1918 Court: Trader for the chop over price of bacon

editorial image

Defendant was John Whitehouse Brown, grocer, 110, Victoria Road, and he was summoned for having failed to display in regard to the retailing of bacon, prominently in his shop, a dated statement, showing the prices at which he was selling bacon, the alleged offence being contrary to the Bacon, Ham and Lard (Provisional Prices) Order, 1917.

He was also summoned for having failed to keep accurate records in regard to dealing with bacon at his shop as required by the provisions of the order.

Mr J Whitfield, solicitor, appeared for defendant, who was not present. Mr Whitfield explained that Mr Brown had arranged to attend, but a young woman who assisted in the shop had been taken ill and he could not be in attendance at the court without closing the shop.

The chief constable said that on the morning of December 29 PC Tilburn went to the shop and saw defendant serving a customer. Looking round the shop the officer could not see a price list displayed, and he asked Mr Brown: Have you a bacon price list? Defendant replied: No, I have not, I have only had the bacon in about a week, I have been very busy, and have not got one put up. The constable said: “I told you you must have a price list up, on 17th December.” To this defendant replied: “Yes, I know you did, I am very sorry.”

PC Tilburn gave evidence corroborating the chief’s statement.

By Mr Whitfield: He did no remember Mr Brown saying he had had no bacon in for a month before the order came in. He knew Mr Brown had not had any in for some time - this is the first time witness had seen any in the shop since the order came in.

Mr Whitfield urged that the bacon had only come in just before Christmas and defendant had not intended to sell any until it was drier, and the constable said that on 17th December Mr Brown stated he was not going to sell bacon - it was too much of a complicated business.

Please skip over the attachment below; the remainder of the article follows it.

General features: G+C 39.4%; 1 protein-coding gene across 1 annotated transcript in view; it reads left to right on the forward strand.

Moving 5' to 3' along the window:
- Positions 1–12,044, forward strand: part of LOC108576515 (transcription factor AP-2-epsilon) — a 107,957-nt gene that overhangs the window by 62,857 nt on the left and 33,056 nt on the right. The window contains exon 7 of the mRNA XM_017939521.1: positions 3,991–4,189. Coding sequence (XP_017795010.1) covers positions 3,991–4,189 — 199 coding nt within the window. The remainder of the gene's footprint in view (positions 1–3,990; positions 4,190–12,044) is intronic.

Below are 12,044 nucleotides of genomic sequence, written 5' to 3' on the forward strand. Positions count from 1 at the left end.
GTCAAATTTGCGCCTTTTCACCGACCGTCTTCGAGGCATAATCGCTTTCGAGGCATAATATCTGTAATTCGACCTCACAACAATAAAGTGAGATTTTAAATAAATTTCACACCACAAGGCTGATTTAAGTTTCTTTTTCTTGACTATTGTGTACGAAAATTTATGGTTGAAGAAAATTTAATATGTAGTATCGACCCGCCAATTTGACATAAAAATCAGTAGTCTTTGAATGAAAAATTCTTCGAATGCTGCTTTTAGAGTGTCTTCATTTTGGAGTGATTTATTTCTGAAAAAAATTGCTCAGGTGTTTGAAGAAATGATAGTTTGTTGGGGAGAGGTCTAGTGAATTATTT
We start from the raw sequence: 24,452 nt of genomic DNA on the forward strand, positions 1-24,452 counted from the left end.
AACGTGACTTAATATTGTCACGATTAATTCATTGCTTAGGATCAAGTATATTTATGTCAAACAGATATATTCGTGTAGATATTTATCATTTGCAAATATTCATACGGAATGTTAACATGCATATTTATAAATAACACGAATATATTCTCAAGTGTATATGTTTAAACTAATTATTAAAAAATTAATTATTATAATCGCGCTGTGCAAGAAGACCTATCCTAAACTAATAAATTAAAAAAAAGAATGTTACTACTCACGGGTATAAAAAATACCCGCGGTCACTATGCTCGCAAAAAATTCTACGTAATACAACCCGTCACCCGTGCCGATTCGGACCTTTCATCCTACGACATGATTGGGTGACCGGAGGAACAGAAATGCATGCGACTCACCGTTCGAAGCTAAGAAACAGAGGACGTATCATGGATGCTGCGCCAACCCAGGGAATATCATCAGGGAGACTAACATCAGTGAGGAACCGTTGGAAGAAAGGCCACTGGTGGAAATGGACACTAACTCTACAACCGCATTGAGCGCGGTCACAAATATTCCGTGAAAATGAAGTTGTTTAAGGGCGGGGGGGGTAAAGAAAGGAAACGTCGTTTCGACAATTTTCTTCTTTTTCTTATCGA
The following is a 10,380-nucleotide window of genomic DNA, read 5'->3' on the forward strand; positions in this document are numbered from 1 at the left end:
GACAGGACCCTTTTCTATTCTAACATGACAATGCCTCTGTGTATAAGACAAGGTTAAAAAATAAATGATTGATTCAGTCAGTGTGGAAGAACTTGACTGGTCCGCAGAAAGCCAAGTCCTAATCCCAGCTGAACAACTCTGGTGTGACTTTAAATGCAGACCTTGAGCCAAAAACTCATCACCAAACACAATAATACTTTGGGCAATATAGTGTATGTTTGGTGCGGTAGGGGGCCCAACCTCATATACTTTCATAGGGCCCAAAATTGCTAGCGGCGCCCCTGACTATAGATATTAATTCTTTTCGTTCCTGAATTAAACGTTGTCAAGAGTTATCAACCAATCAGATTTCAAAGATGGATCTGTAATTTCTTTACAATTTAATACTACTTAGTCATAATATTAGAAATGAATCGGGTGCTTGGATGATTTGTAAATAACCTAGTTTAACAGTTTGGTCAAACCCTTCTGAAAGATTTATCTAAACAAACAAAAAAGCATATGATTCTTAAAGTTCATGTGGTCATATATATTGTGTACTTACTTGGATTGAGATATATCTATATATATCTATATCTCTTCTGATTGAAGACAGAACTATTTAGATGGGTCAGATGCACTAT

Mr Whitfield said defendant had only cut into the bacon on the day before Christmas Day to oblige a customer.

The magistrates found the case proved, but reserved their decision until the hearing of the second case.

The regard to the latter the chief submitted that the records a dealer was enquired to keep were such as would enable anybody inspecting to satisfy himself that Paragraph 6 of the Order was being complied with. A retailer had to sell at a rate per pound, which did not exceed the cost per pound by more than threepence, the retailer having an opportunity to distribute his prices according to the amount and different classes of bacon sold. The police wanted to ascertain the cost of the bacon to the retailer, plus the amount paid for carriage, and then whether he was selling it at an average price of more than threepence a pound above what he had paid. The constable asked defendant what he was selling the bacon at, and he replied 2s 2d for the best cuts and 10d per lb for the ends. The constable asked him to weigh some of the ends, and he then asked for the invoice. Mr Brown had bought one quarter, 25lbs of bacon, for £4 9s 3d, plus ninepence for carriage.

The dealer could distribute this but charged more for best cuts and less for inferior cuts, but the total profit to himself must not be more than threepence a pound on the average. Asked to produce a record, defendant could not do so.

PC Tilburn gave evidence, and in reply to Mr Whitfield he said that Mr Brown stated he was asking 10d for the inferior cuts. He did not remember him saying: “I am asking 10d, but I am not sure I shall get it.”

Mr Whitfield submitted that defendant had kept sufficient records. Until, he argued, the bacon was sold it was impossible to have any accounts showing whether the threepence per lb profit had been exceeded. As a matter of fact defendant, on the sale of the whole of this bacon, made a total profit of sevenpence.

Therefore, in this case, as far from any profiteering attempt on the part of Mr Brown, it was really a matter of sheer sweating - defendant had turned over all this necessary work, for sevenpence. Mr Brown was now giving up this branch of the business and had countermanded orders for bacon coming in, so that the chief constable would have no further difficulty in regard to him. It was impossible for a man to show his profits until he had sold the goods.

The magistrates imposed a fine of £1 in each case, and said they felt that Mr Brown had not meant to gain any more profit than was allowed, but, irksome as the task might be to traders they must do their best to keep records, because the task of the whole food control, as a result of which the orders made were deemed to be necessary, was much more difficult. Traders must put personal inconvenience as much as possible in the background, and try to cooperate cordially with the wishes of the authorities.